After several failed attempts by pharmacy benefit managers (“PBM”) to challenge state laws regulating PBMs, the Tenth Circuit Court of Appeals (in Pharmaceutical Care Management Association v. Mulready) handed down a big win for PBMs and, by extension, self-funded ERISA plans, when it held that provisions under an Oklahoma insurance law that established strict network adequacy standards and over-broad “any willing provider” requirements for PBMs were preempted by ERISA. Certain provisions of the law were also successfully challenged as being preempted by Medicare Part D; however, the scope of this alert is limited to the portions of the Tenth Circuit’s opinion related to ERISA preemption. The Oklahoma PBM law at issue in the case does the following:
- Sets forth stringent geographic parameters for making brick and mortar pharmacies available to plan participants;
- Limits the use of mail order pharmacies as a replacement for brick and mortar pharmacies;
- Bars PBMs from promoting in-network pharmacies by offering financial incentives such as copay reductions;
- Requires PBMs to admit any provider willing to accept the PBM’s network terms; and
- Prohibits PBMs from refusing to allow pharmacies with pharmacists on probation with the state regulatory agency from being in the PBMs’ network.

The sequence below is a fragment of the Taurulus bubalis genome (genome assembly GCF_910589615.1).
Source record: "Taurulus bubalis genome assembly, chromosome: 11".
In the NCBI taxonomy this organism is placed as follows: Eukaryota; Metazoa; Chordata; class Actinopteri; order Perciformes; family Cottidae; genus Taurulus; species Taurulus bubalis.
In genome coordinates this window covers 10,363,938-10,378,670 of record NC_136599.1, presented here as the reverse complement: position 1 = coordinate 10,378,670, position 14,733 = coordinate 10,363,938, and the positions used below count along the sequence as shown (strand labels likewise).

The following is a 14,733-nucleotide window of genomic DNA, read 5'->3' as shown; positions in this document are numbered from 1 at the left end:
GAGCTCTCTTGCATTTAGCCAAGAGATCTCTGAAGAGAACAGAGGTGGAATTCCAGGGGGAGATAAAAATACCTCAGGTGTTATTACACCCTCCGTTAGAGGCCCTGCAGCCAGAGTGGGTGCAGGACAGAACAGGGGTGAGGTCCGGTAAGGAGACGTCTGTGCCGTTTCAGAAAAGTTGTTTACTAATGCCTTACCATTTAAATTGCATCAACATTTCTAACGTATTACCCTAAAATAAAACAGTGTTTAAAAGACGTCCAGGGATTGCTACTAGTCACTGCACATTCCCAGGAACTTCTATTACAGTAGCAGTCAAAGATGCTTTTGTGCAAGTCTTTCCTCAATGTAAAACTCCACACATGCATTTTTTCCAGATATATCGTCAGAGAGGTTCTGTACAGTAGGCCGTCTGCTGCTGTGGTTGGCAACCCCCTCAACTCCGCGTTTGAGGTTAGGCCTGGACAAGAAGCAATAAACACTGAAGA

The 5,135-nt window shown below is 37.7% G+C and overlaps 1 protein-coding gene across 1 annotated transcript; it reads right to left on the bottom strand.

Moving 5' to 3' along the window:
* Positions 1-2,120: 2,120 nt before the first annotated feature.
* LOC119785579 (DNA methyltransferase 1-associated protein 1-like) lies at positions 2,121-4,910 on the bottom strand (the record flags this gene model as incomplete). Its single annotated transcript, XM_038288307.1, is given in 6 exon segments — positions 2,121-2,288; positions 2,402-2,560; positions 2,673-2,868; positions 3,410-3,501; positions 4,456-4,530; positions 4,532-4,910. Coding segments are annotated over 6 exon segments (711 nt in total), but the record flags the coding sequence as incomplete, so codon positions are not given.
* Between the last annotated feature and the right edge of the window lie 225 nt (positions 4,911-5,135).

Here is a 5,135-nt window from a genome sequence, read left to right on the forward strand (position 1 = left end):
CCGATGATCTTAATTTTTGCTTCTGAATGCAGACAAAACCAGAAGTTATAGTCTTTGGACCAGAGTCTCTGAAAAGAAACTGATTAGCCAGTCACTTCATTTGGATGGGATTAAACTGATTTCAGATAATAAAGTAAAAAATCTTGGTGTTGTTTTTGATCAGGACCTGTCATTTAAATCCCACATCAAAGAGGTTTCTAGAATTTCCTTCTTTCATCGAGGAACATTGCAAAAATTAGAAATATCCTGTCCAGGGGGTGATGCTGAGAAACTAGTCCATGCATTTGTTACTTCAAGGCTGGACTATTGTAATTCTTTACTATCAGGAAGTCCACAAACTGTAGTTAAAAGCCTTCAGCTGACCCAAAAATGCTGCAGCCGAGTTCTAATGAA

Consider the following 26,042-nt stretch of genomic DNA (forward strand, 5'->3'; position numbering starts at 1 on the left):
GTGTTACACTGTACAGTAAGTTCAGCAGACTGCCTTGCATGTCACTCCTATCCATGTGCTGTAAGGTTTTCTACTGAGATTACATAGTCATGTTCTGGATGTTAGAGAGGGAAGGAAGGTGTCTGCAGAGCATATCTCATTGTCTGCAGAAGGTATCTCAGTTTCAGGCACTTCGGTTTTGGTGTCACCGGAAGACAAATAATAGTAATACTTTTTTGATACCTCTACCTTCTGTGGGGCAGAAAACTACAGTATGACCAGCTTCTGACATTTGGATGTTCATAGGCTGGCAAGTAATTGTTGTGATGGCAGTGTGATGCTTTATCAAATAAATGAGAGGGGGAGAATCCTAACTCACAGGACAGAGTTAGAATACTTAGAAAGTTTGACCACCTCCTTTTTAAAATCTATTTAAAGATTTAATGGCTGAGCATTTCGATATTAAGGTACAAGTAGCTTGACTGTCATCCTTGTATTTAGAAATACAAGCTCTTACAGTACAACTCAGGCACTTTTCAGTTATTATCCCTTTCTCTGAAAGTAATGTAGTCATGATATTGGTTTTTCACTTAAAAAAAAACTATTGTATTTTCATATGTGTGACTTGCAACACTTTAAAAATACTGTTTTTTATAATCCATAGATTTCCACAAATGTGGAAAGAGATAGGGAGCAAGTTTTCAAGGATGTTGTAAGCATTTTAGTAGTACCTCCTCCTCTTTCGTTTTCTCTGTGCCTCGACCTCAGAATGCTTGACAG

When challenged at the district court level, the lower court determined that none of these provisions impacted plan design or choices for plan administrators and upheld the law. However, on appeal, the Tenth Circuit wholeheartedly disagreed, finding that these restrictions, among other things, infringe upon central matters of plan administration. The court recognized that the Oklahoma PBM law network restrictions, “home in on PBM pharmacy networks – the structures through which plan beneficiaries access their drug benefits. They also impede PBMs from offering plans some of the most fundamental network designs, such as preferred pharmacies, mail order pharmacies and specialty pharmacies.” Further, the court recognized that restricting PBMs from denying, limiting or terminating a plan’s pharmacy contract because of licensure issues essentially forces the PBM to consider all pharmacies over any safety concerns the plan may choose to impose. An example of this would be allowing them to limit the network when a pharmacy has a pharmacist who is on probation with the state licensure agency. While the Oklahoma law does not directly regulate ERISA plans, but rather PBMs, the court recognized that ERISA plans are virtually compelled to use PBMs to administer their prescription drug benefits and, therefore, held that the Oklahoma law is preempted by ERISA as it impermissibly impacts and/or relates to ERISA plans by interfering with plan administrators’ ability to administer their plans uniformly. Conclusion PMBs have been a target of state regulation for some time, and we don’t anticipate that this decision will discourage them further, particularly in states outside the purview of the Tenth Circuit. In the meantime, it’s possible the case could ultimately be appealed to the U.S. Supreme Court. We will continue to monitor state PBM laws and the progress of this case. About the Author. This alert was prepared for Alera Group by Barrow Weatherhead Lent LLP, a national law firm with recognized experts on the Affordable Care Act. Contact Stacy Barrow or Nicole Quinn-Gato at firstname.lastname@example.org or email@example.com. The information provided in this alert is not, is not intended to be, and shall not be construed to be, either the provision of legal advice or an offer to provide legal services, nor does it necessarily reflect the opinions of the agency, our lawyers or our clients. This is not legal advice. No client-lawyer relationship between you and our lawyers is or may be created by your use of this information. Rather, the content is intended as a general overview of the subject matter covered. This agency and Barrow Weatherhead Lent LLP are not obligated to provide updates on the information presented herein. Those reading this alert are encouraged to seek direct counsel on legal questions. © 2023 Barrow Weatherhead Lent LLP. All Rights Reserved.